Genetics Information Chat
Thursday, February 18, 2016
9:00 pm Eastern/6:00 pm Pacific time
Led by Amy Donahue (@ultimatelibrarn)
The field of genetics is fascinating and huge. Although the Human Genome Project waaay back in 2001 came to the surprising conclusion that there are only 20,000-25,000 genes within the DNA of the human genome (roughly the same number as a mouse), the past few years have seen an explosion of knowledge that our genes are just the tip of the iceberg. That tip is still rather literally the tip of an iceberg and so is pretty freaking big - take, for example, that we now know we have genes that can be alternatively spliced, shredding the idea of one gene --> one protein. It's also been proven that some genes can literally move from chromosome to chromosome; these fun guys are called transposons or "jumping genes". And then epigenetics and the death of the idea of "junk" (non-protein coding - doesn't mean it's junk!) DNA are making things even more complicated.Oh, and of course, by definition every living thing has a genome, and there are plenty of people doing research outside of the human context. Did you know that prokaryotes have DNA that's being translated at the same time it's being transcribed? Or that there are frogs with 12 sets of chromosomes (humans have 2)? What about those pesky viruses? Yep, they have genomes, too, even if they aren't quite living.Talk about information overload. Luckily, #medlibs are pros at dealing with that issue, and this chat is one of the tools at our disposal. And we were told we should be doing this stuff even before the rough draft of the human genome was available. Obviously, there are a lot of ways this conversation can go, but a few places we might be able to get started include:
- What genetic questions are #medlibs being asked, and how have you answered?
- What are some good resources for consumer-level information on genetics?
- What are SNPs/"variants of uncertain significance"/polymorphisms/
insert your favorite not-quite-understood genetic term here?
This conversation can be patient/human disease driven, but even the crazy-out-there bacterial genome studies are of relevance to human health (heard of the microbiome yet?), so come with any and all genetic lines of thought, and we'll see where we go!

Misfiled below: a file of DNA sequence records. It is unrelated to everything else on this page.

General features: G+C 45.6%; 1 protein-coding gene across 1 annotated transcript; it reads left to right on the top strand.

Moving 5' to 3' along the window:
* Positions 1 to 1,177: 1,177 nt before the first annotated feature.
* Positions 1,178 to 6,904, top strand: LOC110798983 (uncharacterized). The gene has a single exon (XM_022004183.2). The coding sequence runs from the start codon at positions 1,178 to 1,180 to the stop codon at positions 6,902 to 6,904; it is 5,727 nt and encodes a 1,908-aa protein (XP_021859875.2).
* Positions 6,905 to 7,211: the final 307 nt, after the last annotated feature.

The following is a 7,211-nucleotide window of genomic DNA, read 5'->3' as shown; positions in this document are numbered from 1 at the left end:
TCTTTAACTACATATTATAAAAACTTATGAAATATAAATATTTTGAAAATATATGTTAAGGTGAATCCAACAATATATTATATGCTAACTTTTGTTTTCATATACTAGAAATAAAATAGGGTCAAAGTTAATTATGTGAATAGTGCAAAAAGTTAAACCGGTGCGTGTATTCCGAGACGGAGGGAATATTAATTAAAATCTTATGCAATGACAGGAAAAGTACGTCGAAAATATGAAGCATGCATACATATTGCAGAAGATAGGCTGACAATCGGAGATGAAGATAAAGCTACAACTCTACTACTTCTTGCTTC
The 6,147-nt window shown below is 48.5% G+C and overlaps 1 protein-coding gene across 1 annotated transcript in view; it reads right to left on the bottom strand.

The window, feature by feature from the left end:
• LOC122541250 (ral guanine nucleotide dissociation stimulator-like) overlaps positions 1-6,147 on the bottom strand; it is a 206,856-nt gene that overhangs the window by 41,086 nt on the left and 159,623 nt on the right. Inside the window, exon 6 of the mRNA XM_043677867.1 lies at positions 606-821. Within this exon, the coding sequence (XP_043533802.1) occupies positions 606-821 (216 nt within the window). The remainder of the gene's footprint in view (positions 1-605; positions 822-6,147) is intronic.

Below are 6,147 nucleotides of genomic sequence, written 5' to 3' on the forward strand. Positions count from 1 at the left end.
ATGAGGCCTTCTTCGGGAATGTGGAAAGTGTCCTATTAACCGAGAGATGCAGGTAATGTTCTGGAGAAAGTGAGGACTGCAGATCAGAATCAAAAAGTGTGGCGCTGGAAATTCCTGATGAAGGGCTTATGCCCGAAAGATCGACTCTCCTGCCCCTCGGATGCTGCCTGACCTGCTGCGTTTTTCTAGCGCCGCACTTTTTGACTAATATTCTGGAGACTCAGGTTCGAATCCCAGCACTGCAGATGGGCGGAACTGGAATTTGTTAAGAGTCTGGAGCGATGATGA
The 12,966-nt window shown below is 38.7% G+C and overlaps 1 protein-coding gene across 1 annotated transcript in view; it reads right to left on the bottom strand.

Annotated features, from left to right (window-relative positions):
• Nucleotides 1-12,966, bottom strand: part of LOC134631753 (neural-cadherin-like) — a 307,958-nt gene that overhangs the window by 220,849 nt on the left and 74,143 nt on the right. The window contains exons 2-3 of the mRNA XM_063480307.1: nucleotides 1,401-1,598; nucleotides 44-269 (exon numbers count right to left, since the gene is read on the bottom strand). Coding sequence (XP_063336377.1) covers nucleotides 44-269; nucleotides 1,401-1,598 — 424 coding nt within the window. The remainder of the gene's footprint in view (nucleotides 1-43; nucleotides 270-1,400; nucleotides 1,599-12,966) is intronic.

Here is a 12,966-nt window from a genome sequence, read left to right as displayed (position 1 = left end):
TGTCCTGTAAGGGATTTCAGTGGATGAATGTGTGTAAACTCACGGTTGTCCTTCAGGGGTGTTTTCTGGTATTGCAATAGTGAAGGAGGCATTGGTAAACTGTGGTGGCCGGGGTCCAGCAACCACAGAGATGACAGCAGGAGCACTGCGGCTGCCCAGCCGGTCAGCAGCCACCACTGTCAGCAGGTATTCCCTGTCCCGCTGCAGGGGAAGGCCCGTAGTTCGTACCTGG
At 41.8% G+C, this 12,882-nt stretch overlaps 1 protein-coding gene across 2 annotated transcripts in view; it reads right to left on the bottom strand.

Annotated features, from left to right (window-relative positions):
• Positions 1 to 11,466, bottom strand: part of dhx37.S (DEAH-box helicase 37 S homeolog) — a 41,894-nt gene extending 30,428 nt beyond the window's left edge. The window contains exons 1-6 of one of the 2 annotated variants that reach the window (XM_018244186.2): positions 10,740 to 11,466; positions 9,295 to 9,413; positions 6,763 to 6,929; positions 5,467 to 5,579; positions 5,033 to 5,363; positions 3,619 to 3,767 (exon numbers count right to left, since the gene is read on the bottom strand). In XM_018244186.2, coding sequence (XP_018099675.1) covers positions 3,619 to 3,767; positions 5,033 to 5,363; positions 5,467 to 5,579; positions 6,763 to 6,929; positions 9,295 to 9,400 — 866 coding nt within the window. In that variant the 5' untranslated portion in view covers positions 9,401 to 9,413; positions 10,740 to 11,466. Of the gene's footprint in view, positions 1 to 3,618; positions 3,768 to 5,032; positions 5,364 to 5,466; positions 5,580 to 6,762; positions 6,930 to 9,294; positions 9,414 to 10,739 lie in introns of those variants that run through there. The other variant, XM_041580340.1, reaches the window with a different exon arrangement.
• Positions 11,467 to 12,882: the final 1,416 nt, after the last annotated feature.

Some resources to get us started:
- Need some background on basic genetics? Try the University of Utah or Columbia University
- Become familiar with the many genetic resources provided by NCBI (of note: ClinVar and the Genetic Testing Registry)
- Be sure to also check out the really helpful "How To" list for things like how to find genes associated with a disease.
- NLM's Genetics Home Reference may sometimes leave something to be desired, but it's still where many genetic counselors start.
- Goodbye Junk DNA! (Article - the ENCODE project is good to know about)
- Into social media? Of course you are! Check out the hashtags and people to follow. (You do have to sort through the conferences. #GCchat is the genetic counseling version of #medlibs! There's also a Genetic Counseling Twitter list.)
- If you really want to start digging into this stuff professionally, I do really recommend the in-person "Librarian's Guide to NCBI" - keep your eyes out for calls to register, and in the meantime check out archived materials, other NCBI training and watch for things from your local NN/LM site!
Join us on Twitter using the #medlibs hashtag Thursday evening to share your stories and engage with colleagues. Never been to a Twitter chat before? Check out this overview and come on in - all are welcome including first timers, lurkers, students and others interested in the topic and the field.